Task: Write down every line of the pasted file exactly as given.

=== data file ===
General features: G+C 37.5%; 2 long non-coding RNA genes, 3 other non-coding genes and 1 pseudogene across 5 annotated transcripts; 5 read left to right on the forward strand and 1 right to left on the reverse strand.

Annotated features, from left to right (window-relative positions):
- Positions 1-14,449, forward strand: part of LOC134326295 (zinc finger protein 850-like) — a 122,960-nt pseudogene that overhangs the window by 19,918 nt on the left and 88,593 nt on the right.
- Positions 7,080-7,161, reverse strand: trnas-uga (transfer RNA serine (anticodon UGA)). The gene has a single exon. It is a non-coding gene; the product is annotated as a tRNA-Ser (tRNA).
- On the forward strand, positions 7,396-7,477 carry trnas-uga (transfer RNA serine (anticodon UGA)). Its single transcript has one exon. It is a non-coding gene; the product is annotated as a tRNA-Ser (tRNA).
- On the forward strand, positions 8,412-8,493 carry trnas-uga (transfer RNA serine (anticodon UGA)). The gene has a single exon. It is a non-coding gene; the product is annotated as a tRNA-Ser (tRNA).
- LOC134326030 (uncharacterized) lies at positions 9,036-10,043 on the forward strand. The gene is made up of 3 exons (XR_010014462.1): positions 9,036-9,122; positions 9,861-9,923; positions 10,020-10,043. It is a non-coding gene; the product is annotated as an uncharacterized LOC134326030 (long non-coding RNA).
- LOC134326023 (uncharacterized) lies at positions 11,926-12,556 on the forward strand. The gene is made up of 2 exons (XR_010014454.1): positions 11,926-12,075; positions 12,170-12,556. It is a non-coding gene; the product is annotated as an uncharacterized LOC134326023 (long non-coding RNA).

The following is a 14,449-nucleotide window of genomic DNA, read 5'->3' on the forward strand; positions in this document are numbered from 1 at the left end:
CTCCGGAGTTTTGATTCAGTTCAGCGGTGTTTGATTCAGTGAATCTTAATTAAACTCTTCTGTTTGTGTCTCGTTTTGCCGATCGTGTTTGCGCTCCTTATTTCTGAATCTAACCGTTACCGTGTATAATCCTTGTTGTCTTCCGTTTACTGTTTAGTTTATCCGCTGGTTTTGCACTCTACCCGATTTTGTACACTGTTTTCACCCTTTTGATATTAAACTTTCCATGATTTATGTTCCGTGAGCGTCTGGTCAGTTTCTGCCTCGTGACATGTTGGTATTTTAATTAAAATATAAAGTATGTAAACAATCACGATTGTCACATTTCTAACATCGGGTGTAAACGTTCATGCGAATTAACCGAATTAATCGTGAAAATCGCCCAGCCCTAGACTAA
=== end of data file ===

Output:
General features: G+C 37.5%; 2 long non-coding RNA genes, 3 other non-coding genes and 1 pseudogene across 5 annotated transcripts; 5 read left to right on the forward strand and 1 right to left on the reverse strand.

Annotated features, from left to right (window-relative positions):
- Positions 1-14,449, forward strand: part of LOC134326295 (zinc finger protein 850-like) — a 122,960-nt pseudogene that overhangs the window by 19,918 nt on the left and 88,593 nt on the right.
- Positions 7,080-7,161, reverse strand: trnas-uga (transfer RNA serine (anticodon UGA)). The gene has a single exon. It is a non-coding gene; the product is annotated as a tRNA-Ser (tRNA).
- On the forward strand, positions 7,396-7,477 carry trnas-uga (transfer RNA serine (anticodon UGA)). Its single transcript has one exon. It is a non-coding gene; the product is annotated as a tRNA-Ser (tRNA).
- On the forward strand, positions 8,412-8,493 carry trnas-uga (transfer RNA serine (anticodon UGA)). The gene has a single exon. It is a non-coding gene; the product is annotated as a tRNA-Ser (tRNA).
- LOC134326030 (uncharacterized) lies at positions 9,036-10,043 on the forward strand. The gene is made up of 3 exons (XR_010014462.1): positions 9,036-9,122; positions 9,861-9,923; positions 10,020-10,043. It is a non-coding gene; the product is annotated as an uncharacterized LOC134326030 (long non-coding RNA).
- LOC134326023 (uncharacterized) lies at positions 11,926-12,556 on the forward strand. The gene is made up of 2 exons (XR_010014454.1): positions 11,926-12,075; positions 12,170-12,556. It is a non-coding gene; the product is annotated as an uncharacterized LOC134326023 (long non-coding RNA).

The following is a 14,449-nucleotide window of genomic DNA, read 5'->3' on the forward strand; positions in this document are numbered from 1 at the left end:
CTCCGGAGTTTTGATTCAGTTCAGCGGTGTTTGATTCAGTGAATCTTAATTAAACTCTTCTGTTTGTGTCTCGTTTTGCCGATCGTGTTTGCGCTCCTTATTTCTGAATCTAACCGTTACCGTGTATAATCCTTGTTGTCTTCCGTTTACTGTTTAGTTTATCCGCTGGTTTTGCACTCTACCCGATTTTGTACACTGTTTTCACCCTTTTGATATTAAACTTTCCATGATTTATGTTCCGTGAGCGTCTGGTCAGTTTCTGCCTCGTGACATGTTGGTATTTTAATTAAAATATAAAGTATGTAAACAATCACGATTGTCACATTTCTAACATCGGGTGTAAACGTTCATGCGAATTAACCGAATTAATCGTGAAAATCGCCCAGCCCTAGACTAA